Jomen pots are one of the world's earliest pots made during the ancient Japanese Jomon period, around 14,500 - 300 BCE. They are very distinctive due to their impressed decoration which resembles rope and is the origin of the word jomon, meaning 'cord pattern.'
Mrs Mellen brought some special clay with her and will be firing the finished pots in her kiln.
First she explained that it was important not to touch the clay too much or it would dry out. We started with a piece that looked a bit like a big chunk of chocolate:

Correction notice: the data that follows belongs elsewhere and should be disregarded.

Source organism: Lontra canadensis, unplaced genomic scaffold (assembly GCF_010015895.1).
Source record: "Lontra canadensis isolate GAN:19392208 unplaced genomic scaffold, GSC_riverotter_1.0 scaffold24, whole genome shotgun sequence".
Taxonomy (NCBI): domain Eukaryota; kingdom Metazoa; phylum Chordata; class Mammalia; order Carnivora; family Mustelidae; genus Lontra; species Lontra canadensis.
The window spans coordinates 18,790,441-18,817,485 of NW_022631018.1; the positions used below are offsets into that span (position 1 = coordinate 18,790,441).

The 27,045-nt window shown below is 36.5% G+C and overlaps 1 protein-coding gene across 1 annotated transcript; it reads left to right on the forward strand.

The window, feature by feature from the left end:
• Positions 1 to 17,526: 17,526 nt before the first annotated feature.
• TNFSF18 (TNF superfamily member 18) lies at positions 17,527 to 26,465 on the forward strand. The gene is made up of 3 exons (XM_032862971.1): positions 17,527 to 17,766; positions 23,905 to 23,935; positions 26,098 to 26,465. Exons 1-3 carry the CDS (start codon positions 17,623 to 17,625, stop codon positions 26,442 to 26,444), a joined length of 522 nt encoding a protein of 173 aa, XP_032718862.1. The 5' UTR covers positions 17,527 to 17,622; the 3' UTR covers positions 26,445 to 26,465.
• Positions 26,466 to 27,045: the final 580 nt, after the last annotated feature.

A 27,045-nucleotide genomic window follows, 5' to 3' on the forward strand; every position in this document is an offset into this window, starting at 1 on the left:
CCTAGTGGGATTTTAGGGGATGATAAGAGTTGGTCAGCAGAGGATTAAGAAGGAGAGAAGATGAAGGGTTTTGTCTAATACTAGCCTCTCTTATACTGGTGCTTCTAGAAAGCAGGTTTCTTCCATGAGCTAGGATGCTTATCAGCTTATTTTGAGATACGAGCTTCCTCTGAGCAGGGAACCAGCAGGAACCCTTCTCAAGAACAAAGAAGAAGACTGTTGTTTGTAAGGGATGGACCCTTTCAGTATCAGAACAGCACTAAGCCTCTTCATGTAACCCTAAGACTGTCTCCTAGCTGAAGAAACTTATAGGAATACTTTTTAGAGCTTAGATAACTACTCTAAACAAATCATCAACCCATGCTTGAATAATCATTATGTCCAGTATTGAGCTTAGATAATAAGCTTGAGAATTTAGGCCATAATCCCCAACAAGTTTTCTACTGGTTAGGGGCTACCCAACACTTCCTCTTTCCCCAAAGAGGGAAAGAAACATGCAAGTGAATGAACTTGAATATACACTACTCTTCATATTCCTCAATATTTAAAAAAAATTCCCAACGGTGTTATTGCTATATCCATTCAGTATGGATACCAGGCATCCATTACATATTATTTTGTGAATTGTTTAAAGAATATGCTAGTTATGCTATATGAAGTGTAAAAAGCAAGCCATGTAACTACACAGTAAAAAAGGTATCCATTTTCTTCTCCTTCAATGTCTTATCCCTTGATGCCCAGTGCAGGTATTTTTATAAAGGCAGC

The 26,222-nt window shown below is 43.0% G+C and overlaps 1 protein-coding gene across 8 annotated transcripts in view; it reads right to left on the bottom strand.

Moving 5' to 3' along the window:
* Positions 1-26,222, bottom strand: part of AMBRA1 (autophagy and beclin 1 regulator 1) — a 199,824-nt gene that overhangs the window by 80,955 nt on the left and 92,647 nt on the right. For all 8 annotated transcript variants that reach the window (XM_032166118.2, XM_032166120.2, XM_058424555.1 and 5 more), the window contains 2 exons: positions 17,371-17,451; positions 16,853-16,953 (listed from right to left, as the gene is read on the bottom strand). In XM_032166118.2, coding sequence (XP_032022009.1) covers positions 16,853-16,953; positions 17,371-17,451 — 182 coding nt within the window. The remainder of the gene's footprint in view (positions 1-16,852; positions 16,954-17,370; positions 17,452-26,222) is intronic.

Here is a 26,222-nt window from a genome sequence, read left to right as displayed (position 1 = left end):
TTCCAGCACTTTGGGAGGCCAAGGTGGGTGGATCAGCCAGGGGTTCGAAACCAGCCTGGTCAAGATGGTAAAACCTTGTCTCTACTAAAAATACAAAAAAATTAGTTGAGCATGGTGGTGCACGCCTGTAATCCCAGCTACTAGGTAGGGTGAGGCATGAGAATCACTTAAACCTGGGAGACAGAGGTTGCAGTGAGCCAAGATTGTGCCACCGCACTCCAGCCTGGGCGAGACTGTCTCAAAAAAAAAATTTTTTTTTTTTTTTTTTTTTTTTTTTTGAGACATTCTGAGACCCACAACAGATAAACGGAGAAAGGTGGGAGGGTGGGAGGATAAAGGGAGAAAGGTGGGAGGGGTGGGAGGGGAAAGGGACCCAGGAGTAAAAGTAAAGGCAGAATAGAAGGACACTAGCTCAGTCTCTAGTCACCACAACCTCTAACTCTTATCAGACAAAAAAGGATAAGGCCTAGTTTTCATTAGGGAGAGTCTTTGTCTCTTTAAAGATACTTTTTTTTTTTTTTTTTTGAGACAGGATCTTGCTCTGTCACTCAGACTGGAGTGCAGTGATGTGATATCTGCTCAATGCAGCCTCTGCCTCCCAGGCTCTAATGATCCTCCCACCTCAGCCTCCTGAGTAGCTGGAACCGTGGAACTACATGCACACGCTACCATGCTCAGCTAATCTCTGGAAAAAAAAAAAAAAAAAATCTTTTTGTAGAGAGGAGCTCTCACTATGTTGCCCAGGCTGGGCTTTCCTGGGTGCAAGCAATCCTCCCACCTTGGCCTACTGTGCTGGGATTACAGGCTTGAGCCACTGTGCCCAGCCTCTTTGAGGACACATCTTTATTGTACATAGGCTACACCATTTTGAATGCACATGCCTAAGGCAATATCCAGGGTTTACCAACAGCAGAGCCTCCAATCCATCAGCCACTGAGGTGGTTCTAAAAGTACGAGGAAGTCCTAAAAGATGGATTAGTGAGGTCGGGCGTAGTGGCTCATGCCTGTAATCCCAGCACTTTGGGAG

The first task was to roll the clay into a ball shape...
Then, using thumbs, we made a depression in the middle and opened this out to make the bowl of the pot. It was important not to make the edges too thin.
We then attached this circle of clay to the top of our pots using a smoothing stroke of our thumbs which helped to join the two pieces of clay together and make them into one.
Once the lip of the pot was complete we decorated the pots using rope impressions and marks with a clay tool.